Inevitably, Chase has presided over all but one of the subsequent auctions, and even though Castro stopped signing lots, the five- or six-figure sums achieved remain more than respectable, reflecting the quality of the pieces. The work of such artisans as José Ernesto Aguilera, creator of Conran’s pachyderm humidor, is renowned for its impressive levels of detail, quality and craftsmanship.
But the most compelling reason for the continued popularity of these humidors is the cigars. Sometimes these vessels contain cigars in sizes that have not been made for decades. To ensure they are faithfully reproduced, stocks of unused vintage bands are bought from collectors. The cigars are made by remarkable rollers, who are accorded grades depending on ability and experience. Until my most recent visit to the factories in Havana, the highest grade that I was aware of was nine. However, after much questioning, I discovered that while nine is technically the highest level, there is a actually a level beyond that, attained by only a few specialised workers, who take a series of examinations. For instance, in the H Upmann factory this is called the Brigade Piramide and numbers just 28 super rollers. It is from this elite cadre that one or two rollers per factory are selected to make the cigars for the auction humidors. As I discovered when I met three rollers at the El Laguito home factory of Cohiba, this role is a source of immense pride. Their skill is reflected in the prices of the finished products, which command a huge premium.
There is another aspect to the annual auctions, which you might call a trickle-down effect. While in Cuba last year, I visited Aguilera’s atelier and saw that he was at work on special dwarf-wardrobe-like chests emblazoned with the Hoyo de Monterrey insignia. These boxes are miniaturised replicas of the large chests in which thousands of cigars were packed in the past. While they may lack the élan of his pachyderm humidor, or his 2011 Romeo humidor, which resembled Havana’s Grand Theatre and sold for €85,000, they are more widely available, less expensive and suit many interiors.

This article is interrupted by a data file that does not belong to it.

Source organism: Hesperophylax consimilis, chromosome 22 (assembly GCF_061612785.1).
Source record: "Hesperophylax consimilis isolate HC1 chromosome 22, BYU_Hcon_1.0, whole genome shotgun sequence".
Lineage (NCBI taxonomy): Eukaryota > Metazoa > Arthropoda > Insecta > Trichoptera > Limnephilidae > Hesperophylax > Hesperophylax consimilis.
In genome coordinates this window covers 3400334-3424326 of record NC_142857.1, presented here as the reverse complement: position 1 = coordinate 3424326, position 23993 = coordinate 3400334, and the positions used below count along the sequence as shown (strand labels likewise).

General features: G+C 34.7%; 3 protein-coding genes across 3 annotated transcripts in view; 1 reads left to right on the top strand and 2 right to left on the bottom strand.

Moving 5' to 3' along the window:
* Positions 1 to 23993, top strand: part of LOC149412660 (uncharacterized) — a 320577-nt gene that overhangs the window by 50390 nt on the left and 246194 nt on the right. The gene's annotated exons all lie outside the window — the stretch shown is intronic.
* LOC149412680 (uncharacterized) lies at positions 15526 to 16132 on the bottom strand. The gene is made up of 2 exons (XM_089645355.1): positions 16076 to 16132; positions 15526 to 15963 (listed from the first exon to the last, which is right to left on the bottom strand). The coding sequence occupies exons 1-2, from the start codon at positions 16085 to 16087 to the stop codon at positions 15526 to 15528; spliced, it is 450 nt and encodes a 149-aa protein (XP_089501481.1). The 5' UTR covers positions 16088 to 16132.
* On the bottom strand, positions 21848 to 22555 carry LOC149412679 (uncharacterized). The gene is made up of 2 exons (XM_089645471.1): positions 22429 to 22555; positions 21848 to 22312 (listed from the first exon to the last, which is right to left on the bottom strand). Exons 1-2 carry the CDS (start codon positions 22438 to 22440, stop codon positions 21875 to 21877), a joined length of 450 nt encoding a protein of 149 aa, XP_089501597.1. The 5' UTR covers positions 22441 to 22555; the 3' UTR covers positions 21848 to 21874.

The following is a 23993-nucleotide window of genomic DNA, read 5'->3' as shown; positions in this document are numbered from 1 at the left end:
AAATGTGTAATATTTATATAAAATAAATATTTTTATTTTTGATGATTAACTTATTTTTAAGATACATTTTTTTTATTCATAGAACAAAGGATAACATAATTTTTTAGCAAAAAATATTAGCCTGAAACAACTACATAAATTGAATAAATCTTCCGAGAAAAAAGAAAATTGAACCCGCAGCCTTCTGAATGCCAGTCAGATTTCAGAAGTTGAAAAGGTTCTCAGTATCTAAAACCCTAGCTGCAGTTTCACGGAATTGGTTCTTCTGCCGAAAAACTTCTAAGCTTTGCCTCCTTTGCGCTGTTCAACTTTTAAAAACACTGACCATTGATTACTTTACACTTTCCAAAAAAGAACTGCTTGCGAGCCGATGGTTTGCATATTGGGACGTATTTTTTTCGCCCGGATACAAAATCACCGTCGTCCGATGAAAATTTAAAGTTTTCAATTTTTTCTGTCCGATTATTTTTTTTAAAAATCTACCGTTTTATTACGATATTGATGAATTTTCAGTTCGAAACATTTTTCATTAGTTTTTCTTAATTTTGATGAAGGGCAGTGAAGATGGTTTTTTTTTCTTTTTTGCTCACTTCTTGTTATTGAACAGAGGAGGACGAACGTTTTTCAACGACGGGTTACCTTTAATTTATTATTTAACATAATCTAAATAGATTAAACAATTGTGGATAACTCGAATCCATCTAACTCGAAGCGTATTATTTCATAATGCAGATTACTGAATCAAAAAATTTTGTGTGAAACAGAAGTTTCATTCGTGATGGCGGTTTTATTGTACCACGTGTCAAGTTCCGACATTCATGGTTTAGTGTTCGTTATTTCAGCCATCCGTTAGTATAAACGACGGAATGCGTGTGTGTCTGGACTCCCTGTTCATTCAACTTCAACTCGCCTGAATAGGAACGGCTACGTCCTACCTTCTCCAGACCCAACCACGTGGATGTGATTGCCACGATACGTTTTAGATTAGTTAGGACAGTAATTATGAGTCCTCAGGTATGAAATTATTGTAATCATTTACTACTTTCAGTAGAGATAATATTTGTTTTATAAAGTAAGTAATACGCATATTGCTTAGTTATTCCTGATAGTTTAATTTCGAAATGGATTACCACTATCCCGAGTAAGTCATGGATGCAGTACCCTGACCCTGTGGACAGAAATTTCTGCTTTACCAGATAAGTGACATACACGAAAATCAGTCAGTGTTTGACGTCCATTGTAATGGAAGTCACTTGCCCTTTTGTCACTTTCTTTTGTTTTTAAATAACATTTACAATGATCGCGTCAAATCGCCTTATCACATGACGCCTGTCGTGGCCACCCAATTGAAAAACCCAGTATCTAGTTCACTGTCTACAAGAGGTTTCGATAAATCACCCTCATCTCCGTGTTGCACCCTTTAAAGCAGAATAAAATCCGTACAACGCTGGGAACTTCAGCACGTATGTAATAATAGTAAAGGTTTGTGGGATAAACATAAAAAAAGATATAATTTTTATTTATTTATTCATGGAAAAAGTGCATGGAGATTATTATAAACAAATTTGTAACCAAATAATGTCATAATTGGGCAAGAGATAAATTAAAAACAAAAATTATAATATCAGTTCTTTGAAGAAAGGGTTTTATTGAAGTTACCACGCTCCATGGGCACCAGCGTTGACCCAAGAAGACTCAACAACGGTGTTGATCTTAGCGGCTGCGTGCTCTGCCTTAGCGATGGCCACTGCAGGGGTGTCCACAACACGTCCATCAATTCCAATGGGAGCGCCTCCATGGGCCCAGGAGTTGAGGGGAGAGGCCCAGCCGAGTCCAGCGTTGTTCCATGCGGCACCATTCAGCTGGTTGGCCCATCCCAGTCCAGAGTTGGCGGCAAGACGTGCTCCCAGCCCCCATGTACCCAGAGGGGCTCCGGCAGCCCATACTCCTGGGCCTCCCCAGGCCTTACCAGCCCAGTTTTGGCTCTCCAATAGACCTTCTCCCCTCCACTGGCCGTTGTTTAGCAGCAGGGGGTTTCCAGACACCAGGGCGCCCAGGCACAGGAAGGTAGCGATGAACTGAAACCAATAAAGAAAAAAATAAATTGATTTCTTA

It is also possible to enjoy the auction cigars themselves, if you are prepared to wait a little. In much the same way that Ferrari incorporates elements of F1 technology into its road cars, many of the most interesting cigars of the 21st century were first seen in the grand auction. In 2001, the Trinidad Franciscano was part of one of the lots auctioned; a couple of years later, in 2003, it reappeared as the Trinidad Reyes, a pleasant 15-minute cigar to be enjoyed with morning coffee.
Indeed, 2003 was an interesting year: the auction saw the birth of Cohiba’s Siglo VI, a chunky drainpipe of fine tobacco that is now a firm favourite. Slightly less generously built, the Montecristo C was also auctioned in the same year, and reappeared as a limited edition in 2005. In 2004, the monster torpedo, the San Cristóbal Muralla, was launched and went into production until its discontinuation in 2011. The Montecristo Edmundo, which delivered a chunkier ring gauge in a popular marque, was first available in the same auction of 2004. Other notable smokes that have made it to the market include the handmade trio of corkscrew-shaped cigars, the Partagás Culebra. In 2011, the Partagás humidor that was auctioned included a Series P No 3, which, given that Series P Numbers 1 and 2 already exist on the market, indicates that the P No 3 could be on its way before too long.
However, if you are a Partagás lover and were hoping to find the P No 3 at your cigar merchant this year, you are going to be disappointed. The big launch of the year looks like being a Cohiba Piramide – the Piramide Extra. At the list of lots for the 1994 auction, a Cohiba Piramide was among the cigars on offer that evening, the first time such a cigar appeared. It then returned in limited editions in 2001 and 2006, and it is now available as part of the official range. It may have taken 18 years since it was first seen at an auction, but I am sure it will be worth the wait.
Who knows, maybe they will even get around to making the fabled Grand Corona? I just hope that we are not kept hanging on for another 18 years.